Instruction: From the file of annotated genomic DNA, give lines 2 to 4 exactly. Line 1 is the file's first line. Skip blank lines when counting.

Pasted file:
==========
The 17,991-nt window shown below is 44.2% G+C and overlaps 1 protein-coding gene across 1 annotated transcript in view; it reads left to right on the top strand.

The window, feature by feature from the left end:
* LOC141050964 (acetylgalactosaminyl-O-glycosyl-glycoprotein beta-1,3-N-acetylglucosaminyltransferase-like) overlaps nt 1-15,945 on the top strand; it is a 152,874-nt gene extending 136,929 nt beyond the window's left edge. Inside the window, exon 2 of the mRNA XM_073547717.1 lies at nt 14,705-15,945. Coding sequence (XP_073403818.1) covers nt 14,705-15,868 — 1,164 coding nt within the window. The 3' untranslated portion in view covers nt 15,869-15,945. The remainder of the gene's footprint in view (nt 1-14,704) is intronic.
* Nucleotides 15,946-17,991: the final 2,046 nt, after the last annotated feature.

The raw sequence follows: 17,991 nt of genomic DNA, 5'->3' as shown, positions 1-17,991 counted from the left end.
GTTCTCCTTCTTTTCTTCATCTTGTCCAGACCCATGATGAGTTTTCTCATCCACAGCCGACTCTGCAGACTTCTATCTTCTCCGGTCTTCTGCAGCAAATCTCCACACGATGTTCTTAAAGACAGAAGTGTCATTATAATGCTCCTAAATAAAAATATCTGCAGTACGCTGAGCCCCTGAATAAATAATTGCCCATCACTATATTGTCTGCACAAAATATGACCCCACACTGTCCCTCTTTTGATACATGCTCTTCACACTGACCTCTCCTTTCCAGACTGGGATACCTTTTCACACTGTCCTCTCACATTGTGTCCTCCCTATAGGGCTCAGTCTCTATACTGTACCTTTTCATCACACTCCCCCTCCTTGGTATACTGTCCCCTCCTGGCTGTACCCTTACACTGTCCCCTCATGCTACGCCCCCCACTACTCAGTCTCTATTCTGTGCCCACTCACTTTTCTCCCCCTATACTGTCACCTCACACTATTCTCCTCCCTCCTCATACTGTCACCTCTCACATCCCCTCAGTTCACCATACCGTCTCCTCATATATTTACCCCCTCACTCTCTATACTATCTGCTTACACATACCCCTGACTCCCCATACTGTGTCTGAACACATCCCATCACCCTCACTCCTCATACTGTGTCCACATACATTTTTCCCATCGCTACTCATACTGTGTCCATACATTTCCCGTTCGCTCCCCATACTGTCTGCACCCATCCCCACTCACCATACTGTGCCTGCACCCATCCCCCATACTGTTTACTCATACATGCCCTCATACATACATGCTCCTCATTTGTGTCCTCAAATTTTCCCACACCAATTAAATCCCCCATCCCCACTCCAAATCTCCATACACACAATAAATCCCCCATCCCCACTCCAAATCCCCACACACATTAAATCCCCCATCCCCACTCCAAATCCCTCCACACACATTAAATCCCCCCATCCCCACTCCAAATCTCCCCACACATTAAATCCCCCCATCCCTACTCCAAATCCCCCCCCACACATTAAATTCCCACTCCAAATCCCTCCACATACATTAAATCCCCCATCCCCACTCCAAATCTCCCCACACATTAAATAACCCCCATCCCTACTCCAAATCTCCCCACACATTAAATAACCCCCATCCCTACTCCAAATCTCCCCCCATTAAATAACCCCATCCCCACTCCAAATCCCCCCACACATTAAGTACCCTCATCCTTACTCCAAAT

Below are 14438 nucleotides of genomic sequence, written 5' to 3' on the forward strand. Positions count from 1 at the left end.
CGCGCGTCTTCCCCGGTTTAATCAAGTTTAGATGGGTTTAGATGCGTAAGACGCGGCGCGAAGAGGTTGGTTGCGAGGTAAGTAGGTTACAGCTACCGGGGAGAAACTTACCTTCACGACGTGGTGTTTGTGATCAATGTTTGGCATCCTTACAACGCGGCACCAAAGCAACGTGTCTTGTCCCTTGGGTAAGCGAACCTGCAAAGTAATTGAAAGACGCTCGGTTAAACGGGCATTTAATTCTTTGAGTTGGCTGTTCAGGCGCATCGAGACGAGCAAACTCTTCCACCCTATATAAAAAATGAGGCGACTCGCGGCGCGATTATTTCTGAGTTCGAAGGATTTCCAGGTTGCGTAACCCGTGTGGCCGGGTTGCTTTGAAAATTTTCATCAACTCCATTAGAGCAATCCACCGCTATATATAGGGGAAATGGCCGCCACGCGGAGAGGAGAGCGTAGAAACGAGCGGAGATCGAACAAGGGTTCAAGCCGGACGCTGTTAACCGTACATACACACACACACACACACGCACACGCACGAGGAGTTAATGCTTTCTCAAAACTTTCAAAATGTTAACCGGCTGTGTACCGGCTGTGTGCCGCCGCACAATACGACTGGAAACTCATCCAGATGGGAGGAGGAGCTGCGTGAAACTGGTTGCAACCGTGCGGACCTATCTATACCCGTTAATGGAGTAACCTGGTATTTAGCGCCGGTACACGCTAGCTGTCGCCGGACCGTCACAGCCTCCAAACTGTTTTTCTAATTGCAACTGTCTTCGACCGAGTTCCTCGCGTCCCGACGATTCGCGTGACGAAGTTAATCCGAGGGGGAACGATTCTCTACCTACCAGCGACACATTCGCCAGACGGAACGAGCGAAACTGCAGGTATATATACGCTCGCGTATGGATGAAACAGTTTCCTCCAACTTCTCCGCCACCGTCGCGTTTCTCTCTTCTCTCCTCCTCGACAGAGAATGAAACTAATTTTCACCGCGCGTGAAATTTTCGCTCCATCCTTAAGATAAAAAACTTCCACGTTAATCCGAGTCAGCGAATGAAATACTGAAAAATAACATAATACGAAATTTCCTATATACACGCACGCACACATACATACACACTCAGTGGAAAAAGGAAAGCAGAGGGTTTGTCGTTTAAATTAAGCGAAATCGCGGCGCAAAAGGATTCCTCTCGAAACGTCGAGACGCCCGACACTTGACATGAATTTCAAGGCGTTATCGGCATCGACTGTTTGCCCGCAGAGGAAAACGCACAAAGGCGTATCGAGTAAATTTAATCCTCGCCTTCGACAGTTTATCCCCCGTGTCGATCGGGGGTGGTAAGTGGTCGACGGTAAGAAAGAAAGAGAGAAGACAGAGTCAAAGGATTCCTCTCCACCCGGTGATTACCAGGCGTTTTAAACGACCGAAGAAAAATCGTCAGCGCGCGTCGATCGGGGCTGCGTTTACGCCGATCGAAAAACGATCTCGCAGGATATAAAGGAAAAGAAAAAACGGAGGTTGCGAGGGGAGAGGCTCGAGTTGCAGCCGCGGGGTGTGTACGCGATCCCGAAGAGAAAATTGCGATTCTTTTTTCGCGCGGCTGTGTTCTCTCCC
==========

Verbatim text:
The window, feature by feature from the left end:
* LOC141050964 (acetylgalactosaminyl-O-glycosyl-glycoprotein beta-1,3-N-acetylglucosaminyltransferase-like) overlaps nt 1-15,945 on the top strand; it is a 152,874-nt gene extending 136,929 nt beyond the window's left edge. Inside the window, exon 2 of the mRNA XM_073547717.1 lies at nt 14,705-15,945. Coding sequence (XP_073403818.1) covers nt 14,705-15,868 — 1,164 coding nt within the window. The 3' untranslated portion in view covers nt 15,869-15,945. The remainder of the gene's footprint in view (nt 1-14,704) is intronic.
* Nucleotides 15,946-17,991: the final 2,046 nt, after the last annotated feature.